Complete study: France-Brazil energy paradox linked to alcohol and distillation.
Keywords: alcohol, history, still, distillation, social role, biofuels, oil, nuclear
By Armand Legay, DEA 2001 / 2002, Department Sociology University of Rouen.
Thesis Director: François Aballea
Thesis Tutor: Jean-Louis Le Goff
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Summary of this work
Why France, while it had a historic technological advance in the production of distilled alcohol, resulting from its alcohol-producing cultural matrix, has not developed its bioethanol or national fuel sector. Why has it developed it in Brazil, abroad and made an energy break between this sector, oil and nuclear power when common development was politically possible?
- Political, cultural and economic factors did not favor the development of alcohol fuel before and after the 14-18 war.
- The national fuel is a political outlet against the hygienist and prohibitionist currents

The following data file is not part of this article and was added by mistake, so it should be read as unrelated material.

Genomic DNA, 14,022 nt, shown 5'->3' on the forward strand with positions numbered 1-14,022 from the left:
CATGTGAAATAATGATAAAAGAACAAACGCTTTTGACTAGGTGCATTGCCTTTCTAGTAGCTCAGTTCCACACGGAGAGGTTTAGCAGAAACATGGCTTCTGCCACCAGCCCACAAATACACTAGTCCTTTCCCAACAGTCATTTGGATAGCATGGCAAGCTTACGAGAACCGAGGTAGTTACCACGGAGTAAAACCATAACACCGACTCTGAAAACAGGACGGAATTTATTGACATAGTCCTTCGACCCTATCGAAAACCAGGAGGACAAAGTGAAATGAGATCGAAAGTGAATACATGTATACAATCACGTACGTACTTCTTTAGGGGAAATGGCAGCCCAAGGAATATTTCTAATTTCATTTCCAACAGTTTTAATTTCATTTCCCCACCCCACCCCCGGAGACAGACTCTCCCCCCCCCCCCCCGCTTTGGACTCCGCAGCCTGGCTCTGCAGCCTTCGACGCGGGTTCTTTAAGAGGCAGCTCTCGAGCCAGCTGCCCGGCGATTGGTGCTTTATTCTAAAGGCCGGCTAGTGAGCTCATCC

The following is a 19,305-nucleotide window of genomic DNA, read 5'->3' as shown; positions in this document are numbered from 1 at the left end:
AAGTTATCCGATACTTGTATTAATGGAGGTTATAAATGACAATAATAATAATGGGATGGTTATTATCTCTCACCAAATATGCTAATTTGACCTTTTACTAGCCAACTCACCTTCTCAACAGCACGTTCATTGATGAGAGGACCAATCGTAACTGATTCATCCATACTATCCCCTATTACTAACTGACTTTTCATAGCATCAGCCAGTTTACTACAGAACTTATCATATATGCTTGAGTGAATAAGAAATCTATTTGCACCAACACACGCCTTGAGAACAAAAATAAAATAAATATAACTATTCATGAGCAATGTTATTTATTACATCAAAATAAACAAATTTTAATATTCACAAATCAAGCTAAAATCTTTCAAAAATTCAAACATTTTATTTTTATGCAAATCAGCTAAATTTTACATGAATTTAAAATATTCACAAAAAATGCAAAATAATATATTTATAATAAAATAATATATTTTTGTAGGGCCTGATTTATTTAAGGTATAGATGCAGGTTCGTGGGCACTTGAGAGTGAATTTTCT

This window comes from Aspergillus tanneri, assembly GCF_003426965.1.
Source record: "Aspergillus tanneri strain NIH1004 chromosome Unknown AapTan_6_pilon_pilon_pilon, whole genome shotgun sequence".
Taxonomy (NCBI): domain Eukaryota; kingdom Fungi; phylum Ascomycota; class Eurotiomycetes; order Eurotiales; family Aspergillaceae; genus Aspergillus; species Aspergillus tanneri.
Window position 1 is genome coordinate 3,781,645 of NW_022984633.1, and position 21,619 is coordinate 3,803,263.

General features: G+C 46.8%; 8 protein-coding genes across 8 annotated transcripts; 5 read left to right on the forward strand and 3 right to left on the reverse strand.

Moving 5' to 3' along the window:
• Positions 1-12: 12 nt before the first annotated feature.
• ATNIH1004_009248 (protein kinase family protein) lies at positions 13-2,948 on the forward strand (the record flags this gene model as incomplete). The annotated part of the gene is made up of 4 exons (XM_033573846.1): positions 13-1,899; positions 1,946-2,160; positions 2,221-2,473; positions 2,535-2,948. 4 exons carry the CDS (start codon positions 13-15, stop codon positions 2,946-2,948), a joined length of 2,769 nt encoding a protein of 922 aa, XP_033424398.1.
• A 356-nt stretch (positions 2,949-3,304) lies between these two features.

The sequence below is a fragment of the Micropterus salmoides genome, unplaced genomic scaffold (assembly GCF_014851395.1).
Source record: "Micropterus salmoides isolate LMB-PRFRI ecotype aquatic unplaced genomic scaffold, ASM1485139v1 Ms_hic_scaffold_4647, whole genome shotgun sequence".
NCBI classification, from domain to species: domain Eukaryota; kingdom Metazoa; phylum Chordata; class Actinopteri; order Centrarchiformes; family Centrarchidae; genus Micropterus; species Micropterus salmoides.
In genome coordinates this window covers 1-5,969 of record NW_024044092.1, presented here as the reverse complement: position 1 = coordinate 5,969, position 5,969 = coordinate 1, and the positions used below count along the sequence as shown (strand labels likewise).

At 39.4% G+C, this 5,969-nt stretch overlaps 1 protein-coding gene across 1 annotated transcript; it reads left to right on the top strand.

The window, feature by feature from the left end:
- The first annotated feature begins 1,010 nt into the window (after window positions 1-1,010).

- The development of this fuel was not done here but, in particular in Brazil, although France is the first alcohol producing country.
c) Methodology used
- Socio-historical base
- Documentation on distillation, oil and nuclear art
- CNAM, RATP, ADER archives ...
- Interviews with stakeholders: Chamber of Agriculture, communities, industrial group (Téréos), decision-makers.
- Equivalence methodology
Chapter 1: France, a paradigm of modernist evolution
- Brief reminder of the history of distillation in France
- Example of the accumulation of experiences, inventors and innovations
- Alcohol as a raw material in France and reasons for its abandonment
- From alcohol chemistry to the Fives-Lille and Rhône Poulenc groups
- Internal and external transfers of the Fives-Lille and Rhones Poulen groups
Chapter 2: The Brazil paradigm of original development.
- Short historical and anthropological analysis
- The reasons for choosing alcohol fuel in 1973
- The invention of Jean Pierre Chambrin
- The intervention of French groups in the international alcohol paradigm
- Return of alcohol, renewable energy?
You will also find in appendix 2 interesting information (have some letters from the CNAM) about the process of Jean Chambrin.